Relates to:
Date: 1989-02-14

Author: The Associated Press

Dateline: SALEM

A Roanoke County woman was sentenced today to 12 years in prison for force- feeding her adopted daguhter a fatal dose of salt as punishment for stealing sugar.

Beth Michelle Riggs, 36, wept as Roanoke County Circuit Judge Kenneth Trabue imposed the sentence on her second-degree murder conviction in the salt poisoning death in May of 4-year-old Heather Riggs.

Commonwealth's Attorney Skip Burkart had asked for the maximum sentence of 20 years, saying Mrs. Riggs had deprived her daughter of most of her life expectancy.

"Maybe we ought to feed her 56 spoons of salt and see how she likes it," Burkart said, noting that amount of salt would be an equivalent dose for an adult.

"But we can't do that. Everybody on Earth would come forward and say that's cruel and unusual," Burkart said.

Defense attorney James Swanson asked for a prison sentence of 12 years, to be suspended after six years. He said the case didn't call for the maximum because Mrs. Riggs never intended to kill her daughter.

"Mr. Burkart preaches an eye for an eye, but then says society wouldn't put up with it," Swanson said. "I think the whole sense of an eye for an eye, given these facts, is not justice."

Earlier today, Mrs. Riggs testified that she force-fed the child a dose of salt on May 16 as punishment for stealing sugar, but had no idea the salt would prove fatal.

"If I had known it was going to hurt her, I would never have done it," Mrs. Riggs said.

On the stand, Mrs. Riggs described other punishments she imposed on Heather and four natural sons.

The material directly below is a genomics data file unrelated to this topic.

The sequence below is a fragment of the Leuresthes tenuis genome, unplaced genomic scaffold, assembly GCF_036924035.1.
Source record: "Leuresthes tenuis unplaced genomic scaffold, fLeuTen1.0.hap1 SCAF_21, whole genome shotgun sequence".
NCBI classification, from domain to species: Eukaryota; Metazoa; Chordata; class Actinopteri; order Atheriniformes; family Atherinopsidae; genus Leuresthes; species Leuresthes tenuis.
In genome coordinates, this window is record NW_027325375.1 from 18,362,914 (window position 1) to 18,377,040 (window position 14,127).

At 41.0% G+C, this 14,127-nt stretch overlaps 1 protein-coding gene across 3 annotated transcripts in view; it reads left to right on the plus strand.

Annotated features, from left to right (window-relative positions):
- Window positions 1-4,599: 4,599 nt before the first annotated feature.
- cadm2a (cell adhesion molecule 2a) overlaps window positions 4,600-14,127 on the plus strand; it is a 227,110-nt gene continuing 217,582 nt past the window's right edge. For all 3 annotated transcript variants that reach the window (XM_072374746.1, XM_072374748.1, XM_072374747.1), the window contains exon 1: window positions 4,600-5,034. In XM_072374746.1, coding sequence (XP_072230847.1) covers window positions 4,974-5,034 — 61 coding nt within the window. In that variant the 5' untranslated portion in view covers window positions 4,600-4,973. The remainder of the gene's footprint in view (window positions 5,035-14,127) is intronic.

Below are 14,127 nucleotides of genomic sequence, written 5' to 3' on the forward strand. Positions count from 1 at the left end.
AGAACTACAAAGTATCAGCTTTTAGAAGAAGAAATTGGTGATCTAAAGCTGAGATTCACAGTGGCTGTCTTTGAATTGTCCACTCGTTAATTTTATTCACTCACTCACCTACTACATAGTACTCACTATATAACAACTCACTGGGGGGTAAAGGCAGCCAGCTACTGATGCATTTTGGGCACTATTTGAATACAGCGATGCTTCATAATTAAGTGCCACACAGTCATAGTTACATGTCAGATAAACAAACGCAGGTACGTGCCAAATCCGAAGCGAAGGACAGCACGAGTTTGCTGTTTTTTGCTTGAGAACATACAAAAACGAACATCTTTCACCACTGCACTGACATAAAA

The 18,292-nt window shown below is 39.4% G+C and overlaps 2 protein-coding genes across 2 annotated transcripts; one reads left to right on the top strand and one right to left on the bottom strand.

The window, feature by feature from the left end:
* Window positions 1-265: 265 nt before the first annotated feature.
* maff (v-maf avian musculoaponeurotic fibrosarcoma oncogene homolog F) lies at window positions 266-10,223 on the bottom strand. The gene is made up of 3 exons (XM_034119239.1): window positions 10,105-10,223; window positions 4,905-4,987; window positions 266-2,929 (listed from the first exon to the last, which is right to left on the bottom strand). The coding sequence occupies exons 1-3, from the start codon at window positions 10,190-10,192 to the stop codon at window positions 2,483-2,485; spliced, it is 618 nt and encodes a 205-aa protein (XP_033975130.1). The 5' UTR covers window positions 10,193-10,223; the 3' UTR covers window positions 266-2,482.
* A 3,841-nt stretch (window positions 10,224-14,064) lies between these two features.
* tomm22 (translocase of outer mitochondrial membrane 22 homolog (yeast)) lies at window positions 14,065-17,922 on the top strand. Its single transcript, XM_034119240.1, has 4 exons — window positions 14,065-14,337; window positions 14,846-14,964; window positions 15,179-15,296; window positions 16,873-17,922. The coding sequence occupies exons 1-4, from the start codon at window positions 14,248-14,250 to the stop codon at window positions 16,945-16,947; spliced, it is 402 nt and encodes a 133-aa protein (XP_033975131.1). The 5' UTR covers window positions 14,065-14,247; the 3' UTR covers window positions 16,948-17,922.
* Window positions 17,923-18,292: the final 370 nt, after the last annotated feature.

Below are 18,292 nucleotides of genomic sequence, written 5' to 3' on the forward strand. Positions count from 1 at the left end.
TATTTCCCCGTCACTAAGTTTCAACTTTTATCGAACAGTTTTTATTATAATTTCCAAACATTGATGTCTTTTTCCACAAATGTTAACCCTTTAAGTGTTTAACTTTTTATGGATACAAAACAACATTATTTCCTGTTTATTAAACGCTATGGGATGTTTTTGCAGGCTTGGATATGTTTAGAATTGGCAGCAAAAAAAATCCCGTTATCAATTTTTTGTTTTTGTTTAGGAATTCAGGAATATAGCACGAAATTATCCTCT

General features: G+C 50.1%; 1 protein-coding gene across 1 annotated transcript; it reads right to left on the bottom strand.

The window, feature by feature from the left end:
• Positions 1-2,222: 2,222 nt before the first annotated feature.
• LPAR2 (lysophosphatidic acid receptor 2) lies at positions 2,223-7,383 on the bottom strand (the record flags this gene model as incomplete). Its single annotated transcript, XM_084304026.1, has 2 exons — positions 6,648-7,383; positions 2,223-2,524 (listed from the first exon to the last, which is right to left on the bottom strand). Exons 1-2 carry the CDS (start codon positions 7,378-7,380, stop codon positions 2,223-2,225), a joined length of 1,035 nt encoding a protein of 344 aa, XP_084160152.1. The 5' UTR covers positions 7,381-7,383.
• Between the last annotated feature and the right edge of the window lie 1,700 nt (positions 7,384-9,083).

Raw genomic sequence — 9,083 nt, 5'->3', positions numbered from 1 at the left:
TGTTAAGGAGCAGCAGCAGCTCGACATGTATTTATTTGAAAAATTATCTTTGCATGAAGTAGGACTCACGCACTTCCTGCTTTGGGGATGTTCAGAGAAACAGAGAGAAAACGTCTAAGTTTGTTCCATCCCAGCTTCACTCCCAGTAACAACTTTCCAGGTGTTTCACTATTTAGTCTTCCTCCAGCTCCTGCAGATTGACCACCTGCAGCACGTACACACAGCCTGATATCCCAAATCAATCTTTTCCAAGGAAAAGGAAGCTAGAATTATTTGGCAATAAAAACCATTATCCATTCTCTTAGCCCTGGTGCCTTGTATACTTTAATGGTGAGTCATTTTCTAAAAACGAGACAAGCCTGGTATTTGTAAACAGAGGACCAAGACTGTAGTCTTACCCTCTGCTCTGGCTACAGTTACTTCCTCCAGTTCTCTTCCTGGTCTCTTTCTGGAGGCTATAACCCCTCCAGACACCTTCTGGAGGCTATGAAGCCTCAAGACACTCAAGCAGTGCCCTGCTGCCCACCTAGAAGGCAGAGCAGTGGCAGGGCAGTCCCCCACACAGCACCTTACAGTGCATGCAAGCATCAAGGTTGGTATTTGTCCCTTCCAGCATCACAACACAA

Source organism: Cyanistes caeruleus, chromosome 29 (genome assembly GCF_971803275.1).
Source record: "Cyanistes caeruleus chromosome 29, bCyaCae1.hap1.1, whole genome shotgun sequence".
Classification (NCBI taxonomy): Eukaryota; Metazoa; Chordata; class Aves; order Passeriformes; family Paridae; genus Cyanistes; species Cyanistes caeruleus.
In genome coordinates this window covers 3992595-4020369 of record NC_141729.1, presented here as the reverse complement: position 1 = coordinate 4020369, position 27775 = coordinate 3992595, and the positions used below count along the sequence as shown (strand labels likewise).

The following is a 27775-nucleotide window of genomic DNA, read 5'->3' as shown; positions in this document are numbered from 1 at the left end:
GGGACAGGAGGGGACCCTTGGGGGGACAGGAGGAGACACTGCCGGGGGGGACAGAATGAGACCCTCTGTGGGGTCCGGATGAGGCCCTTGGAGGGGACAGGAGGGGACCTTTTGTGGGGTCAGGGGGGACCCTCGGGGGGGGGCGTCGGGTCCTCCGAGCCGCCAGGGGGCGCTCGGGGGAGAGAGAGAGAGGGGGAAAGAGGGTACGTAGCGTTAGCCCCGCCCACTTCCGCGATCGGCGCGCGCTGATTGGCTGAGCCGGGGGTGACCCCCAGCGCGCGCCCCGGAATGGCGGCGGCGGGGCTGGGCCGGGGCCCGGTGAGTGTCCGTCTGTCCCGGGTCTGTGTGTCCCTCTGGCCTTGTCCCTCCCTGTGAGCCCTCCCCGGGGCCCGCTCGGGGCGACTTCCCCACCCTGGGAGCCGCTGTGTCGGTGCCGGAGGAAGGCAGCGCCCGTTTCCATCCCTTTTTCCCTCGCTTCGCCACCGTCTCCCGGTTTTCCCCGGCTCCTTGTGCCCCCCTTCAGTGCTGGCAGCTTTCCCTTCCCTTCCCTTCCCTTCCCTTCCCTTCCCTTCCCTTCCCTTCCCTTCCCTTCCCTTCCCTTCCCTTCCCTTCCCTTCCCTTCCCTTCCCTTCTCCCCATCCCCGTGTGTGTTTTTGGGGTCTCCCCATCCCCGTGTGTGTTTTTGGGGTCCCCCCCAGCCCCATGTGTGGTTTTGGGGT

"I used the paddle on rare occasions on my children but I did not hit them hard enough to hurt," Mrs. Riggs said.

She also said she had knocked the boys' heads together and forced the girl to eat pepper.

"I banged the boys' heads together years ago -- one time -- years ago, and that was it," she said.

Asked about the incident in which she gave Heather pepper, Mrs. Riggs said, "She had lied continously and I put a taste of pepper on her tongue, and that's it."

Trabue convicted Mrs. Riggs of second-degree murder on Dec. 13, after hearing evidence of the force-feeding of salt and testimony about how Mrs. Riggs failed to disclose information about the salt after the girl was taken to an emergency room. The defense had hoped for a conviction on an involuntary manslaughter charge and attempted to put part of the blame on doctors who were unable to save the child's life.

Heather Riggs died May 17 of heart failure that medical examiners said occurred when a large lump of salt in her stomach dissolved and poisoned her.In December, the judge threw out a murder charge against the child's adoptive father, Jack Francis Riggs, 39, because there was no evidence he participated in the punishment.


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